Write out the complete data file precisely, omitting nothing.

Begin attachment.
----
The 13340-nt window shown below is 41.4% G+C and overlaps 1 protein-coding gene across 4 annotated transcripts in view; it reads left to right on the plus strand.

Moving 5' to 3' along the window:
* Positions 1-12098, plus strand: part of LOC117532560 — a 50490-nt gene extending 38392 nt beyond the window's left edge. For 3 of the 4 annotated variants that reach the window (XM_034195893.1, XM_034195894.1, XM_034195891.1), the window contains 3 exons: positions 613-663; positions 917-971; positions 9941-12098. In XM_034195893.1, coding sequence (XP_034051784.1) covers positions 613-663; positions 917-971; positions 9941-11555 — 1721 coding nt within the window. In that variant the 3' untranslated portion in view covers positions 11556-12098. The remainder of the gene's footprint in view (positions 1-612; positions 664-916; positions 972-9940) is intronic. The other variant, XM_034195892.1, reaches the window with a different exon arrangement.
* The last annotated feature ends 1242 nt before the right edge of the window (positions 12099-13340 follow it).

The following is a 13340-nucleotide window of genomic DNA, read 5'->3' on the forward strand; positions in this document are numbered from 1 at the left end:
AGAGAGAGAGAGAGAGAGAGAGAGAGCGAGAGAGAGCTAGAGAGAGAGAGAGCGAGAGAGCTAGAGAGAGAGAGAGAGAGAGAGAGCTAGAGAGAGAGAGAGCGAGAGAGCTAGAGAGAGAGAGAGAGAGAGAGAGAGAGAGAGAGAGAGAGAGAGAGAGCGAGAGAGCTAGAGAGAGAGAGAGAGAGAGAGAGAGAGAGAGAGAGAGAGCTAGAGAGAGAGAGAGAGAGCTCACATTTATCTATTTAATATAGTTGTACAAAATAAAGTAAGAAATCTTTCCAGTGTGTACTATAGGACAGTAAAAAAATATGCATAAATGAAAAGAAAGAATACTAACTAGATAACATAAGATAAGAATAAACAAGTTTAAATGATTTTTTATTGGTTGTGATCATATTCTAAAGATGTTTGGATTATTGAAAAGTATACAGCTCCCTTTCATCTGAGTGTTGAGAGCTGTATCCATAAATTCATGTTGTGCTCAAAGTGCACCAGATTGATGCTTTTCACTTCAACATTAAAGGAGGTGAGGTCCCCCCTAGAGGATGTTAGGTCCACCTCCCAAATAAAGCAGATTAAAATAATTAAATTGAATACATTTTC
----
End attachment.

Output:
The 13340-nt window shown below is 41.4% G+C and overlaps 1 protein-coding gene across 4 annotated transcripts in view; it reads left to right on the plus strand.

Moving 5' to 3' along the window:
* Positions 1-12098, plus strand: part of LOC117532560 — a 50490-nt gene extending 38392 nt beyond the window's left edge. For 3 of the 4 annotated variants that reach the window (XM_034195893.1, XM_034195894.1, XM_034195891.1), the window contains 3 exons: positions 613-663; positions 917-971; positions 9941-12098. In XM_034195893.1, coding sequence (XP_034051784.1) covers positions 613-663; positions 917-971; positions 9941-11555 — 1721 coding nt within the window. In that variant the 3' untranslated portion in view covers positions 11556-12098. The remainder of the gene's footprint in view (positions 1-612; positions 664-916; positions 972-9940) is intronic. The other variant, XM_034195892.1, reaches the window with a different exon arrangement.
* The last annotated feature ends 1242 nt before the right edge of the window (positions 12099-13340 follow it).

The following is a 13340-nucleotide window of genomic DNA, read 5'->3' on the forward strand; positions in this document are numbered from 1 at the left end:
AGAGAGAGAGAGAGAGAGAGAGAGAGCGAGAGAGAGCTAGAGAGAGAGAGAGCGAGAGAGCTAGAGAGAGAGAGAGAGAGAGAGAGCTAGAGAGAGAGAGAGCGAGAGAGCTAGAGAGAGAGAGAGAGAGAGAGAGAGAGAGAGAGAGAGAGAGAGAGAGCGAGAGAGCTAGAGAGAGAGAGAGAGAGAGAGAGAGAGAGAGAGAGAGAGCTAGAGAGAGAGAGAGAGAGCTCACATTTATCTATTTAATATAGTTGTACAAAATAAAGTAAGAAATCTTTCCAGTGTGTACTATAGGACAGTAAAAAAATATGCATAAATGAAAAGAAAGAATACTAACTAGATAACATAAGATAAGAATAAACAAGTTTAAATGATTTTTTATTGGTTGTGATCATATTCTAAAGATGTTTGGATTATTGAAAAGTATACAGCTCCCTTTCATCTGAGTGTTGAGAGCTGTATCCATAAATTCATGTTGTGCTCAAAGTGCACCAGATTGATGCTTTTCACTTCAACATTAAAGGAGGTGAGGTCCCCCCTAGAGGATGTTAGGTCCACCTCCCAAATAAAGCAGATTAAAATAATTAAATTGAATACATTTTC